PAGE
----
Hermas Zopoula is a musician from Burkina Faso in West Africa. In the July-August Utne Reader, writer Frank Bures calls his new two-CD debut album Espoir “a great addition to any Afropop fan’s library.” Zopoula is not yet living the life of a world music star, however: He still works as a translator for Air Burkina at the international airport in Burkina Faso’s capital, Ouagadougou, as he prepares to record his second album and hopes for his star to rise. Bures recently caught up with Zopoula by phone to discuss his music and his life. Here is their conversation. —The Editors
Listen to a sample track from Espoir:
"Companion de Route" by Hermas Zopoula
Hello, Hermas. How are things in Ouagadougou?
I’m fighting with the heat.
Is it hot there now?
Well it’s six o’clock and dark is just coming, so now it is a little bit not hot. But to you it is hot. If you were here at around 12 o’clock I’m sure that you would melt.
How did you get your start in music?
In all my family are what we call griots, people who are singing and praising, giving praises to very important people in the village. My family used to do such a thing. Since when I was born, all my family are Christians, but this mark was still on me. I could still see some people singing and praising each other. I grew up with that. At around 12 years I said I will become a singer. So I started training myself. And in 1999 I moved from Leo to Ouagadougou and I continued in the music. When I was 18 years old I started to do music really well, doing my own songs. And in 2000 I met Jonathan [Dueck] and his wife. OK, I have spoken a lot. Now you must ask me another question.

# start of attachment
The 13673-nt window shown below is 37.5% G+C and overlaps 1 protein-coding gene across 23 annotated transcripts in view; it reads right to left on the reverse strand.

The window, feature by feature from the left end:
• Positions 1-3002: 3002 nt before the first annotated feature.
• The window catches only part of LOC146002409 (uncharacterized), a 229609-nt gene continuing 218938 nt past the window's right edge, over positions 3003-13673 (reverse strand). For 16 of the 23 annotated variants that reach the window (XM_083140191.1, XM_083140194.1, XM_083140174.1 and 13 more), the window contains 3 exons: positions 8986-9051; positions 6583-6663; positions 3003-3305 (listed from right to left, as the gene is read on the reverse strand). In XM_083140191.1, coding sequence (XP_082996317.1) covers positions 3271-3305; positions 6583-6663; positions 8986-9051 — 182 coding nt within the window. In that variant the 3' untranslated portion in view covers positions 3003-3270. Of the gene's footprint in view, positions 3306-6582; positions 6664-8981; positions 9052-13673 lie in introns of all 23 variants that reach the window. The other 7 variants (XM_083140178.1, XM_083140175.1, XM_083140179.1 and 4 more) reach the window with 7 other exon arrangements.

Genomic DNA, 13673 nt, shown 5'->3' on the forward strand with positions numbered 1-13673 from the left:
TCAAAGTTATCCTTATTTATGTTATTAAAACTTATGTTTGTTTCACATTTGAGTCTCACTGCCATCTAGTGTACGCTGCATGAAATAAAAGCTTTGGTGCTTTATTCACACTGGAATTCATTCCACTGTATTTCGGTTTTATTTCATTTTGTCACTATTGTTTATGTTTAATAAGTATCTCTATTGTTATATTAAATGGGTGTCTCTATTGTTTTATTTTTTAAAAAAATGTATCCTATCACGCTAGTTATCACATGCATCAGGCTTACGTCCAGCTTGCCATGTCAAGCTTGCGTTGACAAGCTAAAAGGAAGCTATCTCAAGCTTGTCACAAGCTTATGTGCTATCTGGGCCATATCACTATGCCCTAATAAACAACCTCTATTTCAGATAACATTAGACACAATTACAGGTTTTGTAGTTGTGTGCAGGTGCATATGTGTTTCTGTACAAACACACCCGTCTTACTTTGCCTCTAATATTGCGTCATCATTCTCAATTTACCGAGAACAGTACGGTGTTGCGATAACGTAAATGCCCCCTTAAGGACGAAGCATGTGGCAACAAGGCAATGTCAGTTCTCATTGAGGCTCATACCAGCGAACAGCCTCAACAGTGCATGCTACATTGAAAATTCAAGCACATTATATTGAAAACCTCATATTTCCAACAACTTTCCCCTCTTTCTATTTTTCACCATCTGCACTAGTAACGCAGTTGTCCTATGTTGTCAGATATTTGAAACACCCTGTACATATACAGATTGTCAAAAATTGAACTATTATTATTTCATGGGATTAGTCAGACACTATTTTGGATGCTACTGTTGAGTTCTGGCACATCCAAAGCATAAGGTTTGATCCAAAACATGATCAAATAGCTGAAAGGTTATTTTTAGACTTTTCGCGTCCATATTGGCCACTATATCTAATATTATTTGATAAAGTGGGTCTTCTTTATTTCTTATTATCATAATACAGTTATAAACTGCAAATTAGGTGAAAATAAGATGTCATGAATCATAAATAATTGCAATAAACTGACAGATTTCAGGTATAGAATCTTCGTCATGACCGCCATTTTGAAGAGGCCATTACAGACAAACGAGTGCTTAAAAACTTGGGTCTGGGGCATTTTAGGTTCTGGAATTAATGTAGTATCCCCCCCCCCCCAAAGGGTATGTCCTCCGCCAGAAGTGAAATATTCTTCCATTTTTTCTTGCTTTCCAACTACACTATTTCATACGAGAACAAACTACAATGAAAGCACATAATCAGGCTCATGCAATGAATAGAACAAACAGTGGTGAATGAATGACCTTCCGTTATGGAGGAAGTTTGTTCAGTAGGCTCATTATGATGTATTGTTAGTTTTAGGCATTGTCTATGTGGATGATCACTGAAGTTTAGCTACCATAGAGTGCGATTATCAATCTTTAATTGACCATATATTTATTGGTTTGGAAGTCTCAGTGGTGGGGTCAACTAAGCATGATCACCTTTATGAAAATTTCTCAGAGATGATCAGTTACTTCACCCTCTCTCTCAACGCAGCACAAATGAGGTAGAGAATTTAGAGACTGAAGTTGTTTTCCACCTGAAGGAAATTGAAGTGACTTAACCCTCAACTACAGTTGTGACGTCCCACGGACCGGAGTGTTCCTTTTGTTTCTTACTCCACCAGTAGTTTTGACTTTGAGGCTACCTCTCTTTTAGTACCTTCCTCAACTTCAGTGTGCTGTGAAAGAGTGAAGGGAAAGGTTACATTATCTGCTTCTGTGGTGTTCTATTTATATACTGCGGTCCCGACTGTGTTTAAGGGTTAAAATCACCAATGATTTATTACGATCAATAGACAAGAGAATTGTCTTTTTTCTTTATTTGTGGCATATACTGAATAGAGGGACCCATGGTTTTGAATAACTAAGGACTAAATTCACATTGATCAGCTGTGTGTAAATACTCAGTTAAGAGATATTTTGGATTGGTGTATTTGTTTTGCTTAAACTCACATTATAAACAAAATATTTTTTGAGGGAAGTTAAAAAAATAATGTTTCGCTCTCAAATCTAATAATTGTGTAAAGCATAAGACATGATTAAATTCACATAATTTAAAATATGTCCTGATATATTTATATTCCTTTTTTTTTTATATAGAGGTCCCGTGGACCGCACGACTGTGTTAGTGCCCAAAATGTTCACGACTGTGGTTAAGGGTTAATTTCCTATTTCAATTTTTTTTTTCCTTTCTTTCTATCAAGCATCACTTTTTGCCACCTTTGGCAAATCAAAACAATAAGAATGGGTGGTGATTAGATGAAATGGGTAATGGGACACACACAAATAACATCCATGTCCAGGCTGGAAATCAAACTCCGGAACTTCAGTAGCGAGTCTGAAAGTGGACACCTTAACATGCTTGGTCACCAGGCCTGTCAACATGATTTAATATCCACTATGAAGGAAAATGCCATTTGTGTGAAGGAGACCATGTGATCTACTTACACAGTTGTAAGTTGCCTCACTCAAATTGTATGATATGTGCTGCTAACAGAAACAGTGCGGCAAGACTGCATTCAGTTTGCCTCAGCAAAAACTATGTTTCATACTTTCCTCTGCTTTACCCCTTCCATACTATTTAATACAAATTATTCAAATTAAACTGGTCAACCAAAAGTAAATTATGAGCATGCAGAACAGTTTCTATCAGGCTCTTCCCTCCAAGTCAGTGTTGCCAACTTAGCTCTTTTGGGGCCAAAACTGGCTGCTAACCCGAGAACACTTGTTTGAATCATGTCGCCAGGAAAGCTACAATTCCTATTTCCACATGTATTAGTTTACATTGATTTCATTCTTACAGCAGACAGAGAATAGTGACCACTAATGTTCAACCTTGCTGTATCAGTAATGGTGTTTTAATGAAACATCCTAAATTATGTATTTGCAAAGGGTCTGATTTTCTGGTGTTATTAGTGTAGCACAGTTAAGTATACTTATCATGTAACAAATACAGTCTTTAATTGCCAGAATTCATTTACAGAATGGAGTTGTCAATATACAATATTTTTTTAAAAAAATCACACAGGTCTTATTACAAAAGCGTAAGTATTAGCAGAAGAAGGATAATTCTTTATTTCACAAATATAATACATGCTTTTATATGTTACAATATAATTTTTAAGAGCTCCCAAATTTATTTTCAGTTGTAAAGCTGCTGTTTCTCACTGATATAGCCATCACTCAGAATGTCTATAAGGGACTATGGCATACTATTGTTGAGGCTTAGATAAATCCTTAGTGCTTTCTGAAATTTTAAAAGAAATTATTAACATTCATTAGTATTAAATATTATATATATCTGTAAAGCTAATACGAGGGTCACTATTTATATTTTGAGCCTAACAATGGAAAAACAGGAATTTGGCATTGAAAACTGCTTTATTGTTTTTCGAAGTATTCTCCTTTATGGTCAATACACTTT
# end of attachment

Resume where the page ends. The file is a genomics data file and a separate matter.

So are you a still griot? Are there griots still around?
Yes, there are still griots. But with the religion, they are stopped. They are nothing like they used to be in the past. In the past we had our griots and they were using their abilities to sing praises to the idols. So now they are not singing in that same way.
Musically, which artists are your influences?
We have some musicians in Burkina that are really loved much, but I don’t use the style they are using to play their instruments. I can say [Ivorian reggae star] Alpha Blondy is the first one. [Late South African reggae star] Lucky Dube is another one. And we also have some old musicians that are really—I liked the way they play. Pepe Kalle. You know how he dances and how he sings?
Yes, I know Sam Mangwana.
We have so many of them here in Burkina Faso.
Like how many musicians?
Wow. That is a great question. I really cannot figure it out. Because each year we have something we call the Musicians' Festival. And we can see on the television that they have more than 80 musicians registered.
Will you be in it?
I’m not sure because you have to have two albums for sale before you register. So maybe in the coming year I will be able to.
Are there many music venues around Ouagadougou?
We have so many places. Sometimes we don’t even need to go to a very remarkable place. Even you can just play on the corner. But if you want to organize a very big concert and we have places you can go to. And if you are a very, very well-known musician you can hire the stadium. Alpha Blondie. Lucky Dube.